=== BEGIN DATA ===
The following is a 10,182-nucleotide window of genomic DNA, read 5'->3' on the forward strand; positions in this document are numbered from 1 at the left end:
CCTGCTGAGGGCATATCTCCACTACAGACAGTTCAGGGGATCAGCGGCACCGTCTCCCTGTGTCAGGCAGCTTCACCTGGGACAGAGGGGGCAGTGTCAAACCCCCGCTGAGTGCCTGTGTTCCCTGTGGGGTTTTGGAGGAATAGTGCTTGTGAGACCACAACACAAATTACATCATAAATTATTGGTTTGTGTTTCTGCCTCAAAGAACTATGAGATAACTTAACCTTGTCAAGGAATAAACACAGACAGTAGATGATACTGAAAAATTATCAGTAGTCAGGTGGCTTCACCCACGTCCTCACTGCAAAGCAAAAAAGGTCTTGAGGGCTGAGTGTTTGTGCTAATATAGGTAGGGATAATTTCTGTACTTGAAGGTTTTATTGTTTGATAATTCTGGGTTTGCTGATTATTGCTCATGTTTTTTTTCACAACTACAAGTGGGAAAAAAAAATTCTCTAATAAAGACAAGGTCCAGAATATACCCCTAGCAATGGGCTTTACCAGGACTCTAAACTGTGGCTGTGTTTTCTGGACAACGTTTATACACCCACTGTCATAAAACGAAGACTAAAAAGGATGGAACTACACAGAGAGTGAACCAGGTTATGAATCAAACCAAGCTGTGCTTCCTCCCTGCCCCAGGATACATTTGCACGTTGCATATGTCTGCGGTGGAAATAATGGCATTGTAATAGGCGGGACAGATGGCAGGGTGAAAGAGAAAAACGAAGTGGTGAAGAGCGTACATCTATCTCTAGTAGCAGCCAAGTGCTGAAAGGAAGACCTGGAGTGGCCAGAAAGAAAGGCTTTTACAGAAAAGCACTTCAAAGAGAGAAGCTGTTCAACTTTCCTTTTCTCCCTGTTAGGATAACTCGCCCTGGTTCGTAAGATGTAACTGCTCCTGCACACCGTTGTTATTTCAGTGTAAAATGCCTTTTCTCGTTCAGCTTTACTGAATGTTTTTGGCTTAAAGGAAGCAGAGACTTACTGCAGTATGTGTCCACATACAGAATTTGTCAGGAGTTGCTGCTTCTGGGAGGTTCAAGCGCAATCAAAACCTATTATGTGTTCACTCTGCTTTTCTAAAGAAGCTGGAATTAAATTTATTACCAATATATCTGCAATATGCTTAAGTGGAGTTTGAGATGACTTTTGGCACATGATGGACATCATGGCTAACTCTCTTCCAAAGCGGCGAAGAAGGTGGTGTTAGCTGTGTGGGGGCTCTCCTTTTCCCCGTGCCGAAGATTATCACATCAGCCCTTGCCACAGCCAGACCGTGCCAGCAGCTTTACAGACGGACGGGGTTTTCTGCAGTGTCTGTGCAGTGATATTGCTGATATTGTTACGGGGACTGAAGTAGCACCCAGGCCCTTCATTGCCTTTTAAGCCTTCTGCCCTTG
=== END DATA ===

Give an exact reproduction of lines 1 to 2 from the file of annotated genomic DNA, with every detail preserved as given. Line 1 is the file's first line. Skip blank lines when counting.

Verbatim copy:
The following is a 10,182-nucleotide window of genomic DNA, read 5'->3' on the forward strand; positions in this document are numbered from 1 at the left end:
CCTGCTGAGGGCATATCTCCACTACAGACAGTTCAGGGGATCAGCGGCACCGTCTCCCTGTGTCAGGCAGCTTCACCTGGGACAGAGGGGGCAGTGTCAAACCCCCGCTGAGTGCCTGTGTTCCCTGTGGGGTTTTGGAGGAATAGTGCTTGTGAGACCACAACACAAATTACATCATAAATTATTGGTTTGTGTTTCTGCCTCAAAGAACTATGAGATAACTTAACCTTGTCAAGGAATAAACACAGACAGTAGATGATACTGAAAAATTATCAGTAGTCAGGTGGCTTCACCCACGTCCTCACTGCAAAGCAAAAAAGGTCTTGAGGGCTGAGTGTTTGTGCTAATATAGGTAGGGATAATTTCTGTACTTGAAGGTTTTATTGTTTGATAATTCTGGGTTTGCTGATTATTGCTCATGTTTTTTTTCACAACTACAAGTGGGAAAAAAAAATTCTCTAATAAAGACAAGGTCCAGAATATACCCCTAGCAATGGGCTTTACCAGGACTCTAAACTGTGGCTGTGTTTTCTGGACAACGTTTATACACCCACTGTCATAAAACGAAGACTAAAAAGGATGGAACTACACAGAGAGTGAACCAGGTTATGAATCAAACCAAGCTGTGCTTCCTCCCTGCCCCAGGATACATTTGCACGTTGCATATGTCTGCGGTGGAAATAATGGCATTGTAATAGGCGGGACAGATGGCAGGGTGAAAGAGAAAAACGAAGTGGTGAAGAGCGTACATCTATCTCTAGTAGCAGCCAAGTGCTGAAAGGAAGACCTGGAGTGGCCAGAAAGAAAGGCTTTTACAGAAAAGCACTTCAAAGAGAGAAGCTGTTCAACTTTCCTTTTCTCCCTGTTAGGATAACTCGCCCTGGTTCGTAAGATGTAACTGCTCCTGCACACCGTTGTTATTTCAGTGTAAAATGCCTTTTCTCGTTCAGCTTTACTGAATGTTTTTGGCTTAAAGGAAGCAGAGACTTACTGCAGTATGTGTCCACATACAGAATTTGTCAGGAGTTGCTGCTTCTGGGAGGTTCAAGCGCAATCAAAACCTATTATGTGTTCACTCTGCTTTTCTAAAGAAGCTGGAATTAAATTTATTACCAATATATCTGCAATATGCTTAAGTGGAGTTTGAGATGACTTTTGGCACATGATGGACATCATGGCTAACTCTCTTCCAAAGCGGCGAAGAAGGTGGTGTTAGCTGTGTGGGGGCTCTCCTTTTCCCCGTGCCGAAGATTATCACATCAGCCCTTGCCACAGCCAGACCGTGCCAGCAGCTTTACAGACGGACGGGGTTTTCTGCAGTGTCTGTGCAGTGATATTGCTGATATTGTTACGGGGACTGAAGTAGCACCCAGGCCCTTCATTGCCTTTTAAGCCTTCTGCCCTTG